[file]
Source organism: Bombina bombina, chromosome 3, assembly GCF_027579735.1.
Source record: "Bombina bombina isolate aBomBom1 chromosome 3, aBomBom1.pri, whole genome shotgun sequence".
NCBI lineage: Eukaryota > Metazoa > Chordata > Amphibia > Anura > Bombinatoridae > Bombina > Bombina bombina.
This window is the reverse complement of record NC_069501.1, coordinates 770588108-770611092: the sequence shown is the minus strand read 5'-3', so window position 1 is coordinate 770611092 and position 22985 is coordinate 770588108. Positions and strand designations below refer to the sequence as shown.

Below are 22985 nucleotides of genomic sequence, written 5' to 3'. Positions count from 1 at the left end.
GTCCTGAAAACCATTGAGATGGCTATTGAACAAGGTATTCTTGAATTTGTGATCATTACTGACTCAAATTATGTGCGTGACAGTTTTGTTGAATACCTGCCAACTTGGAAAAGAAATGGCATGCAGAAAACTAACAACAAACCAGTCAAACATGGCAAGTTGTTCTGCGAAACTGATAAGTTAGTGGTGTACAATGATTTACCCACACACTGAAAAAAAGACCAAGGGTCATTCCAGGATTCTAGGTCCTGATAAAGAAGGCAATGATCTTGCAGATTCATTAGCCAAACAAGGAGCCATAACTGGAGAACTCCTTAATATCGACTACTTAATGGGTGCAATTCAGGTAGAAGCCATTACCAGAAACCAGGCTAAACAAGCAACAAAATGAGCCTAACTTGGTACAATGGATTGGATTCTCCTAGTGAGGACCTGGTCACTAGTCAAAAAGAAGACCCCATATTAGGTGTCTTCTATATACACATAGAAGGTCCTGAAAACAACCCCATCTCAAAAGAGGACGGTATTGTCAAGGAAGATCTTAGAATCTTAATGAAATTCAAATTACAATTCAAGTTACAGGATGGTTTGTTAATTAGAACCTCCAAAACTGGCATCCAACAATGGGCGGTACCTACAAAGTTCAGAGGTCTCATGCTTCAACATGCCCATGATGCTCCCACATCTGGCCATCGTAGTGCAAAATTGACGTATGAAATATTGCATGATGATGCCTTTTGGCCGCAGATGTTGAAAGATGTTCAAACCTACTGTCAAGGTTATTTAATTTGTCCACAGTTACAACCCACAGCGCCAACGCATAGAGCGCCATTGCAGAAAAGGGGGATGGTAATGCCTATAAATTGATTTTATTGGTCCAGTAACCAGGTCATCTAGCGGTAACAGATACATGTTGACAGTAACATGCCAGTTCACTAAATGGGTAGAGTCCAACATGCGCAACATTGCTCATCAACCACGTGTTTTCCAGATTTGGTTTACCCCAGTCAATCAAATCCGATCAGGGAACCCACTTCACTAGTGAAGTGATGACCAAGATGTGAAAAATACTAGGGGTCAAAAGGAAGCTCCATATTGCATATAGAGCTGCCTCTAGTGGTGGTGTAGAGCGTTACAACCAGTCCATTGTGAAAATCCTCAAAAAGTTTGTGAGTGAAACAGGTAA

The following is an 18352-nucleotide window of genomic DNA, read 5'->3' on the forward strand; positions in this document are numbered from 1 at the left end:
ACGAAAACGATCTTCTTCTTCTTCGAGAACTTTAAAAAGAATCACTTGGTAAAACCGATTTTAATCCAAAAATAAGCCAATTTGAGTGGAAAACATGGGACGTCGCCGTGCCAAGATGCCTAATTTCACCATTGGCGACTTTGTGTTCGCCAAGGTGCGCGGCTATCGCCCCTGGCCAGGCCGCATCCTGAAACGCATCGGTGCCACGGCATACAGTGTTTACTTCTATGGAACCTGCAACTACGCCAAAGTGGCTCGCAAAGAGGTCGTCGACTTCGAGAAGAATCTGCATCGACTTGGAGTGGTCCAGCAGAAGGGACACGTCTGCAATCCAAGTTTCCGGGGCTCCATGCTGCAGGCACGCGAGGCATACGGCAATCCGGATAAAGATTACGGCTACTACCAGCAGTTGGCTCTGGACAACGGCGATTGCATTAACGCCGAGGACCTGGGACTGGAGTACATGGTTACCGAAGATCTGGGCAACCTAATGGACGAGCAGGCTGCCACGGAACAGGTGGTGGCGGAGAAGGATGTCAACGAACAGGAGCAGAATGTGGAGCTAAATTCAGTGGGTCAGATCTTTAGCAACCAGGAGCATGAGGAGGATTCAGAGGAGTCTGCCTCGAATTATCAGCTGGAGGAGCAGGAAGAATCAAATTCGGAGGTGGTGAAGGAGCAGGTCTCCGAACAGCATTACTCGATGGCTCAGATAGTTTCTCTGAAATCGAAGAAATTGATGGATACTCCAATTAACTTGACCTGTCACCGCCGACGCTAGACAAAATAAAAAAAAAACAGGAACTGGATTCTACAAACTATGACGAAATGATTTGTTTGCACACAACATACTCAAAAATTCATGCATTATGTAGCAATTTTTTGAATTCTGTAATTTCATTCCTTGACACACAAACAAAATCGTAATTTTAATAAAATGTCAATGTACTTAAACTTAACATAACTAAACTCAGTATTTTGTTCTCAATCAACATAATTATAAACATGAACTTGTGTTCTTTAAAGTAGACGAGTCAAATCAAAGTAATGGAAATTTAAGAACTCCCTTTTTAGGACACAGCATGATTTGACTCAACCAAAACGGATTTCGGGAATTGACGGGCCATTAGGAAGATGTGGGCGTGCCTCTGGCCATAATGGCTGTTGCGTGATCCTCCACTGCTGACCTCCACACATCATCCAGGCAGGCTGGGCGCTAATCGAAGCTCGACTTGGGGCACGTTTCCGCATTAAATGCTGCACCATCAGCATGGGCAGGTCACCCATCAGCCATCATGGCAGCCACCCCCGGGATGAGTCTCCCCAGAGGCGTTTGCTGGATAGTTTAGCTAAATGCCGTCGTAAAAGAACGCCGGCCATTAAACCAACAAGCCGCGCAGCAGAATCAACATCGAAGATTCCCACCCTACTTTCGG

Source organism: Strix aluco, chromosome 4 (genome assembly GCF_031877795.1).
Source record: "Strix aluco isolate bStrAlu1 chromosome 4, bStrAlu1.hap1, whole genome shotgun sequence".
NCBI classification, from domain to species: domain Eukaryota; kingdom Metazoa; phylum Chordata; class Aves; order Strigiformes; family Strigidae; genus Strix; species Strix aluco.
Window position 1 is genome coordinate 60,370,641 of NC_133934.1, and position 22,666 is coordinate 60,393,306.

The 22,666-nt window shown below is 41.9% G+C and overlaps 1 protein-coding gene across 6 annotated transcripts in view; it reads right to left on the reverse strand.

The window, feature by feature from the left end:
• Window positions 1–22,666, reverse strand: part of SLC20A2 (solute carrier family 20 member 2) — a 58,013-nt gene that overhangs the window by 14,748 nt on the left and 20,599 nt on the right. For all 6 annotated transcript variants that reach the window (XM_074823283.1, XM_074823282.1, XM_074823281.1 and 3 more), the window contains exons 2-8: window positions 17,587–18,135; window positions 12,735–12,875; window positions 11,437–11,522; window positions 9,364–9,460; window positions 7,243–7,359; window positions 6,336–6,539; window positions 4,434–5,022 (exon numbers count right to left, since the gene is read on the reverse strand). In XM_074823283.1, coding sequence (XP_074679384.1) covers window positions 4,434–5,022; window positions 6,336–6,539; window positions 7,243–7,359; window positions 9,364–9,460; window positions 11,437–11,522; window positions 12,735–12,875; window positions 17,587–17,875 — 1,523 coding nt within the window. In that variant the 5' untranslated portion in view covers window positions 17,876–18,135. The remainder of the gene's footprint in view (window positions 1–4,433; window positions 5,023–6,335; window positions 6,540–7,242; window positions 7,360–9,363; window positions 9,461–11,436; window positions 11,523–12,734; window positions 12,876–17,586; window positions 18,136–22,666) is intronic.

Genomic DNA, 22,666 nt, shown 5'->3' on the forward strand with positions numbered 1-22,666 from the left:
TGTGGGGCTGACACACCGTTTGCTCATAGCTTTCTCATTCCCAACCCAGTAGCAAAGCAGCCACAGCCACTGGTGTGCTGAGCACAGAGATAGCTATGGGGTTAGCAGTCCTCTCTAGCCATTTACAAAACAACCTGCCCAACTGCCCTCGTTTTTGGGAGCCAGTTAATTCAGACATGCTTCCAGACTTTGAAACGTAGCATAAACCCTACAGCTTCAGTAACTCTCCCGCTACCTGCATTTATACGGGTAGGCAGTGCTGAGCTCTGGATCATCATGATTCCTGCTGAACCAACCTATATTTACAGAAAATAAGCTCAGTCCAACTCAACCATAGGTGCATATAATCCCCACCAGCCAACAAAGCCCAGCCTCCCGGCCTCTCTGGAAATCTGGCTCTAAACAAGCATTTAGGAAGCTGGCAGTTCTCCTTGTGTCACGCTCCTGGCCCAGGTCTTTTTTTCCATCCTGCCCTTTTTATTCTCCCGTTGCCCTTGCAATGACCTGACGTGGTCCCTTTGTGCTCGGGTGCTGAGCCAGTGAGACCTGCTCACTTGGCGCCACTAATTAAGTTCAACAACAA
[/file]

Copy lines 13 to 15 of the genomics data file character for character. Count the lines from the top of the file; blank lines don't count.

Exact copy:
The 22,666-nt window shown below is 41.9% G+C and overlaps 1 protein-coding gene across 6 annotated transcripts in view; it reads right to left on the reverse strand.

The window, feature by feature from the left end:
• Window positions 1–22,666, reverse strand: part of SLC20A2 (solute carrier family 20 member 2) — a 58,013-nt gene that overhangs the window by 14,748 nt on the left and 20,599 nt on the right. For all 6 annotated transcript variants that reach the window (XM_074823283.1, XM_074823282.1, XM_074823281.1 and 3 more), the window contains exons 2-8: window positions 17,587–18,135; window positions 12,735–12,875; window positions 11,437–11,522; window positions 9,364–9,460; window positions 7,243–7,359; window positions 6,336–6,539; window positions 4,434–5,022 (exon numbers count right to left, since the gene is read on the reverse strand). In XM_074823283.1, coding sequence (XP_074679384.1) covers window positions 4,434–5,022; window positions 6,336–6,539; window positions 7,243–7,359; window positions 9,364–9,460; window positions 11,437–11,522; window positions 12,735–12,875; window positions 17,587–17,875 — 1,523 coding nt within the window. In that variant the 5' untranslated portion in view covers window positions 17,876–18,135. The remainder of the gene's footprint in view (window positions 1–4,433; window positions 5,023–6,335; window positions 6,540–7,242; window positions 7,360–9,363; window positions 9,461–11,436; window positions 11,523–12,734; window positions 12,876–17,586; window positions 18,136–22,666) is intronic.